This is the last tank airborne units jumped into combat - We Are The Mighty
WATCH

This is the last tank airborne units jumped into combat

Airborne forces face a problem whenever they have to jump behind enemy lines — whether it’s to seize an enemy airfield or to take and hold territory.


The paratroopers can’t bring their own armor support, because America doesn’t currently have an airborne-certified tank or large armored vehicle. (The Stryker and the Light Armored Vehicle have undergone successful airdrop tests, but neither has been certified).

But it wasn’t always this way. During the Cold War, Airborne forces relied on the M551 Sheridan, an Airborne-capable light tank first fielded in 1969.

This is the last tank airborne units jumped into combat

The M551 Sheridan tank was a 16-ton tank made primarily of aluminum and employed by airborne forces. (Photo: U.S. Army)

The Sheridan was a replacement for the World War II-era Mk. VII Tetrarch tank and the M22 Locust Airborne tank. The Tetrarch was a British glider-capable light tank and the M22 was an American tank custom-built for glider insertion.

The M551, unlike its predecessors, was airdrop-capable, meaning it could be inserted using parachutes instead of gliders. The tank was also used with the Low-Altitude Parachute Extraction System, an airdrop system that allowed the U.S. to drop the tanks from a few feet to a few dozen feet off the ground.

This is the last tank airborne units jumped into combat

An M551 Sheridan is pulled from the back of a C-130 by the Low-Altitude Parachute Extraction System. (Photo: U.S. Air Force)

The Sheridan was crewed by four people and weighed 16 tons, light enough that it could actually swim through the water. It was powered by a 300-hp diesel engine and could hit approximately 45 mph. It could travel 373 miles between fill-ups.

The tank used an experimental 152mm gun that could fire missiles or tank rounds. Even its tank rounds were experimental, though — they used a combustible casing instead of the standard brass casings.

This is the last tank airborne units jumped into combat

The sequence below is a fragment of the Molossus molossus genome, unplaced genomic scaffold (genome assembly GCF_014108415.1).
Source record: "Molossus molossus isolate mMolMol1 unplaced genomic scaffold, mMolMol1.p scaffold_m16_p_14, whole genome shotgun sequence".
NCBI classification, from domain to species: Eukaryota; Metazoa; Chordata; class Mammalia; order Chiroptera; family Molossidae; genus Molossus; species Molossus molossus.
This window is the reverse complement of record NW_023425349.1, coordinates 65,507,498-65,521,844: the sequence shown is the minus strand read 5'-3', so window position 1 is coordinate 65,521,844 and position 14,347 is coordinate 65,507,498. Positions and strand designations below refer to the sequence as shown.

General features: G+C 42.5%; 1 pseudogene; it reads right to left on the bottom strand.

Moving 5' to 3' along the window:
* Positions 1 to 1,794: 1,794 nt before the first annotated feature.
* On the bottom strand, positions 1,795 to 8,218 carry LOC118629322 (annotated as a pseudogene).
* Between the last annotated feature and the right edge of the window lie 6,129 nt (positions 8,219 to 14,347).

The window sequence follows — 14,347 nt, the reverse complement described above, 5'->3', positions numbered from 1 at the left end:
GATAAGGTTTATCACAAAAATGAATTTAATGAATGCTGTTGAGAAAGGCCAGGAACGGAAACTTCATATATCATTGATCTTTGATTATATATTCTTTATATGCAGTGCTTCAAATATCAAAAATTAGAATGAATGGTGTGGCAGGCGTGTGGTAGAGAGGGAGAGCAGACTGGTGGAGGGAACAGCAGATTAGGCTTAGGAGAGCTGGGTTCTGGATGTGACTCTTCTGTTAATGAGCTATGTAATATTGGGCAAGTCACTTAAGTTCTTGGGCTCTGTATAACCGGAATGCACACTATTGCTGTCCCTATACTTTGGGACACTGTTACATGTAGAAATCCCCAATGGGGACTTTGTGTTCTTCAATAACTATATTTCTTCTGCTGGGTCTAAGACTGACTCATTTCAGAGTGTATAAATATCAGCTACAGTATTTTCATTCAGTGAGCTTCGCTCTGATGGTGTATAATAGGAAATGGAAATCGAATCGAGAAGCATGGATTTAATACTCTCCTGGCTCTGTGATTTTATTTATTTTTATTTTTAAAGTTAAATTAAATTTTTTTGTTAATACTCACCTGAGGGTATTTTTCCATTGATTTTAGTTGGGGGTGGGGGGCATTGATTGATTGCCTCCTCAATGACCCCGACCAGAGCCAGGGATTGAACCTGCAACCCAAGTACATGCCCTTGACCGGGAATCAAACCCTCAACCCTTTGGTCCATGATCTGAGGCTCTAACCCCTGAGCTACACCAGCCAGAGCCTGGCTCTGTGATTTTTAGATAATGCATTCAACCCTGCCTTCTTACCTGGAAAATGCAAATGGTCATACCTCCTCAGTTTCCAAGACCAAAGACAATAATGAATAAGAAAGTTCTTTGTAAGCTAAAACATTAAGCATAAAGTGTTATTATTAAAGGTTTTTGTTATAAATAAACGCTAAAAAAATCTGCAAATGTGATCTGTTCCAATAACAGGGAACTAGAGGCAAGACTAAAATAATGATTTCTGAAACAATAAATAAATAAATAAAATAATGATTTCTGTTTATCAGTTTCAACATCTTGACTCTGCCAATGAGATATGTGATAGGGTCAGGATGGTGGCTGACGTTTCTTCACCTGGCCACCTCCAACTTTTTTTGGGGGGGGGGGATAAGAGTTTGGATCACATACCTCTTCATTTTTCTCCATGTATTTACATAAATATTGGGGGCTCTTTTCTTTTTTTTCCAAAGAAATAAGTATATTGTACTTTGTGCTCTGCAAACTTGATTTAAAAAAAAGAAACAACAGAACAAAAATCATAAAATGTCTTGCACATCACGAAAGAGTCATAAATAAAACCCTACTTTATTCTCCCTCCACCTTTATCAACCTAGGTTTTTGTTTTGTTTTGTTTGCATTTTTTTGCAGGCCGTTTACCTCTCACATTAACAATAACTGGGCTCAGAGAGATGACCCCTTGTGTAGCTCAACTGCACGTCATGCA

The M551 Sheridan tank firing a Shillelagh missile. (Photo: U.S. Army)

The Sheridan served well in Vietnam and Panama. During Operation Just Cause, it was even airdropped into combat, allowing paratroopers to bring their own fire support to the battlefield.

The tank’s main gun could inflict serious damage at distances of up to 2,000 feet, allowing it to punch out enemy bunkers from outside the range of many enemy guns.

Unfortunately, the light armor of the Sheridan posed serious issues. Some Sheridans were pierced by enemy infantry’s heavy machine guns, meaning crews had to be careful even when there was no enemy armor or anti-armor on the field. Worse, the main gun started to develop a reputation as being unreliable.

Firing the main gun knocked out the electronics for the longer-range missile, meaning that a tank firing on bunkers or enemy armor at close range would usually lose their ability to punch targets at long range. And there was no way to avoid this issue as the Shillelagh missile couldn’t hit targets at less than 2,400 feet.

The only way for an M551 to punch at close range was to give up its capability at long ranges.

By 1980, most cavalry units were moving to the M60 Patton Main Battle Tank, which was actually introduced before the Sheridan. The Patton featured heavier armor, more power, and a more reliable gun. It had also just been upgraded with new “Reliability Improved Selected Equipment,” or “RISE.”

According to an Army history pamphlet, one cavalryman told the Stars and Stripes, “We can get the job done with the Sheridan, but most cavalrymen would rather have the tank.”

The airborne forces would keep the Sheridan through 1996, partially because they had no other options. A number of potential replacements were canceled and modern airborne forces just make do without true armored support.

The Army is, once again, looking at new light tanks or heavy-armored vehicles to support paratroopers. The new solution could be another custom-built tank, like the Sheridan. But as of summer 2016, its specifications were up in the air. It just has to be capable of an airdrop, and it has to get the job done.

WATCH

Why the pilot of the Enola Gay needed a tire gauge and a tape measure to keep his plane in the air